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Nat Genet. 2014 Mar;46(3):220-4. doi: 10.1038/ng.2896. Epub 2014 Feb 9.

The deleterious mutation load is insensitive to recent population history.

Author information

1
1] Department of Ecology, Evolution and Behavior, Hebrew University of Jerusalem, Jerusalem, Israel. [2].
2
1] Department of Human Genetics, University of Chicago, Chicago, Illinois, USA. [2].
3
1] Department of Human Genetics, University of Chicago, Chicago, Illinois, USA. [2] Howard Hughes Medical Institute, Stanford University, Stanford, California, USA. [3] Department of Biology, Stanford University, Stanford, California, USA. [4] Department of Genetics, Stanford University, Stanford, California, USA.
4
1] Department of Ecology and Evolution, University of Chicago, Chicago, Illinois, USA. [2].

Abstract

Human populations have undergone major changes in population size in the past 100,000 years, including recent rapid growth. How these demographic events have affected the burden of deleterious mutations in individuals and the frequencies of disease mutations in populations remains unclear. We use population genetic models to show that recent human demography has probably had little impact on the average burden of deleterious mutations. This prediction is supported by two exome sequence data sets showing that individuals of west African and European ancestry carry very similar burdens of damaging mutations. We further show that for many diseases, rare alleles are unlikely to contribute a large fraction of the heritable variation, and therefore the impact of recent growth is likely to be modest. However, for those diseases that have a direct impact on fitness, strongly deleterious rare mutations probably do have an important role, and recent growth will have increased their impact.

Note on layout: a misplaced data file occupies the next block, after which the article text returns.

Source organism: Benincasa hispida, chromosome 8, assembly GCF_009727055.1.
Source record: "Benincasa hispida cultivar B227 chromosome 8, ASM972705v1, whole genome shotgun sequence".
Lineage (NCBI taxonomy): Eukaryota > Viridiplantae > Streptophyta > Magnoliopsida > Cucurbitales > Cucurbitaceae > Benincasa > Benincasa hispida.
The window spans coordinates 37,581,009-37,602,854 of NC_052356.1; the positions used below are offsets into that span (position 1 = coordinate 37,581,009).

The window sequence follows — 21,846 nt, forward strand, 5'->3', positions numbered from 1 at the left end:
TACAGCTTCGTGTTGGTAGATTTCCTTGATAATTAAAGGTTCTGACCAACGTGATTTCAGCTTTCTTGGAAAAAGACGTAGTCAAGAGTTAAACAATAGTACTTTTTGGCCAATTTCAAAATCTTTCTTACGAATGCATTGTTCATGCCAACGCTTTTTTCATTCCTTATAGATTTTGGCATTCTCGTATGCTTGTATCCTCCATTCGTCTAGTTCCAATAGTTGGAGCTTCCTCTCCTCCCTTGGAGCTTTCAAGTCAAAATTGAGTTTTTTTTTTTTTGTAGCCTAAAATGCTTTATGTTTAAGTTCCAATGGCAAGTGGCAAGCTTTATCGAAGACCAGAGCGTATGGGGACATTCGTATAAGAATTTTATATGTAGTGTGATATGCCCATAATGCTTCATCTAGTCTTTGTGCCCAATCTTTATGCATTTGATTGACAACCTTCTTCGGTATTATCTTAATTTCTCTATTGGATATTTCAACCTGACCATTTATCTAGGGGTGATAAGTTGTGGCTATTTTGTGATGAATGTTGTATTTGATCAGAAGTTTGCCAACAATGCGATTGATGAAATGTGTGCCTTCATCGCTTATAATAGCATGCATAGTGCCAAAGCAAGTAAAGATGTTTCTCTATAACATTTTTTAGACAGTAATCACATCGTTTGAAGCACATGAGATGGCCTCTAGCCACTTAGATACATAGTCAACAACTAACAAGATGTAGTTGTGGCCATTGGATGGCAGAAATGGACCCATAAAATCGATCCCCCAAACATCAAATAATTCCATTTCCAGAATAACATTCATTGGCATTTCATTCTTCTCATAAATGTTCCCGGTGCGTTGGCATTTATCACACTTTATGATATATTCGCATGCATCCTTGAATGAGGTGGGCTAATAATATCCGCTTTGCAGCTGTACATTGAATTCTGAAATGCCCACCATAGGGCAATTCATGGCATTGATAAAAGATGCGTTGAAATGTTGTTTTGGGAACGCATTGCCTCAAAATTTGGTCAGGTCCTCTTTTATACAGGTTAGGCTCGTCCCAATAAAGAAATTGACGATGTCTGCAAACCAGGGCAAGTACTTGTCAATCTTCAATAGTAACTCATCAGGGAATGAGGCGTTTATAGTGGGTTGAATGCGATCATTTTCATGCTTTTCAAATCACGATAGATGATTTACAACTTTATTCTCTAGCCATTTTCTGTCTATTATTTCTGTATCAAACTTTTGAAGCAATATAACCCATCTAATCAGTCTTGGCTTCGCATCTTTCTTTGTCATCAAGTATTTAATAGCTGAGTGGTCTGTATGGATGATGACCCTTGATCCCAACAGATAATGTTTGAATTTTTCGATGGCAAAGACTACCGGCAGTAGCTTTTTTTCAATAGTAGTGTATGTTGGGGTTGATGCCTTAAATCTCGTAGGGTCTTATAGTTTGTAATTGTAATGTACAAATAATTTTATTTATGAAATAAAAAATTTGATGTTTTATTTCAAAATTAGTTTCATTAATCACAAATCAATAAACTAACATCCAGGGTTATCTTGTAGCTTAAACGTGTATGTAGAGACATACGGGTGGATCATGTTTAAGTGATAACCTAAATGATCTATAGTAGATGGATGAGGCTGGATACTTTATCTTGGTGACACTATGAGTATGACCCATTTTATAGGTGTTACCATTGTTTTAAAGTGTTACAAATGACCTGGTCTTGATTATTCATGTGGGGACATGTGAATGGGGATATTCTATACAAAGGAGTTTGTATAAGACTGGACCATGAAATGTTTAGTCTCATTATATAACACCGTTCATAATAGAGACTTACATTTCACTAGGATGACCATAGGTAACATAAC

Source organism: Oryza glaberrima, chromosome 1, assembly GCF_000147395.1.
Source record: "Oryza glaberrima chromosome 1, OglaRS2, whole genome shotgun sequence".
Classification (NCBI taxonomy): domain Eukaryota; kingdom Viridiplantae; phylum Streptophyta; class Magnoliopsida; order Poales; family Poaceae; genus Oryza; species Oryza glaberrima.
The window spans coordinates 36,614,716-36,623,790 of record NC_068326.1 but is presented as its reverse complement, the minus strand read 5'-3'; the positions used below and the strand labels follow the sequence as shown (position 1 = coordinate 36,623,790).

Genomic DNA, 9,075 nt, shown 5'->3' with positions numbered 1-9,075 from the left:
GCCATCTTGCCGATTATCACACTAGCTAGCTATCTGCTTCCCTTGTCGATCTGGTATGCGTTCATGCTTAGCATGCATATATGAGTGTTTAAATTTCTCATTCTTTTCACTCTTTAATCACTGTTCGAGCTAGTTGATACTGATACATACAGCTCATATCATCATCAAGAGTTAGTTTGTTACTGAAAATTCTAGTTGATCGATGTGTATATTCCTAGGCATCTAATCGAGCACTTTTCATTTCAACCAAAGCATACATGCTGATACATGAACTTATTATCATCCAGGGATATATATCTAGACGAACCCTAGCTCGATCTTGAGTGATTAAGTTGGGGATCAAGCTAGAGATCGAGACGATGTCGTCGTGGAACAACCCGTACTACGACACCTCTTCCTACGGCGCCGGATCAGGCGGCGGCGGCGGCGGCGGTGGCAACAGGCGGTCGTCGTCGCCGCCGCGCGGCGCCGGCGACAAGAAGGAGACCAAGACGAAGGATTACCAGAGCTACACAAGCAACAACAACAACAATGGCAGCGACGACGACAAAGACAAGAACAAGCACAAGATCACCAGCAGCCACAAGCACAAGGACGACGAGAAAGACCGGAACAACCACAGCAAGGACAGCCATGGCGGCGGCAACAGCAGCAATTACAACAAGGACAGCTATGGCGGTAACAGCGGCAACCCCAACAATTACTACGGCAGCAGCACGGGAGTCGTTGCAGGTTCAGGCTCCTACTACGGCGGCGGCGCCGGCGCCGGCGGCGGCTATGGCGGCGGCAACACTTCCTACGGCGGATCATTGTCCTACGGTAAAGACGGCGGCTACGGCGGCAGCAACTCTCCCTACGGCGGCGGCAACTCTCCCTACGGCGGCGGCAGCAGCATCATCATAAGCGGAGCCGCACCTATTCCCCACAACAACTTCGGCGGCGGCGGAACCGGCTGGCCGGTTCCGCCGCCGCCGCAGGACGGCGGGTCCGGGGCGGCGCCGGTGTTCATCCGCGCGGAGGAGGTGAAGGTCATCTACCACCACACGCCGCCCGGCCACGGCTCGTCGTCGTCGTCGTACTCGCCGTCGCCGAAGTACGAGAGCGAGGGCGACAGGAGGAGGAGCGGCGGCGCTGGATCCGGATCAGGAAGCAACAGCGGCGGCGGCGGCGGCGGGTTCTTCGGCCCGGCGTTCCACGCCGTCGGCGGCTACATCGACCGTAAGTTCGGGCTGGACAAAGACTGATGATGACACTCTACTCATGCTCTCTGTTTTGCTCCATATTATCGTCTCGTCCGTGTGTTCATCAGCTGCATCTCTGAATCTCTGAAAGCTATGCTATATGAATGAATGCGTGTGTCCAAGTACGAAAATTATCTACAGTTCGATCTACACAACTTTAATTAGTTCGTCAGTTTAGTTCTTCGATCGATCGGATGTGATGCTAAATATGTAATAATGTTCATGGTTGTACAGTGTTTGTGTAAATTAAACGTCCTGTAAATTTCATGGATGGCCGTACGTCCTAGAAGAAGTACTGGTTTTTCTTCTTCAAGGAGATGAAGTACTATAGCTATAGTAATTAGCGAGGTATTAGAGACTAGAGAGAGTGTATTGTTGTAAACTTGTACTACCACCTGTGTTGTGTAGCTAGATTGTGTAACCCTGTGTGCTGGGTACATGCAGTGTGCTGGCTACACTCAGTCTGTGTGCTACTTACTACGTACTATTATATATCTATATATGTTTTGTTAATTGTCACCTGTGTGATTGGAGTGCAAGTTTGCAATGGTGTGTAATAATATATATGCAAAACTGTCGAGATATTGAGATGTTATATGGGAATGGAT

PMID:
24509481
PMCID:
PMC3953611
DOI:
10.1038/ng.2896
[Indexed for MEDLINE]
Free PMC Article
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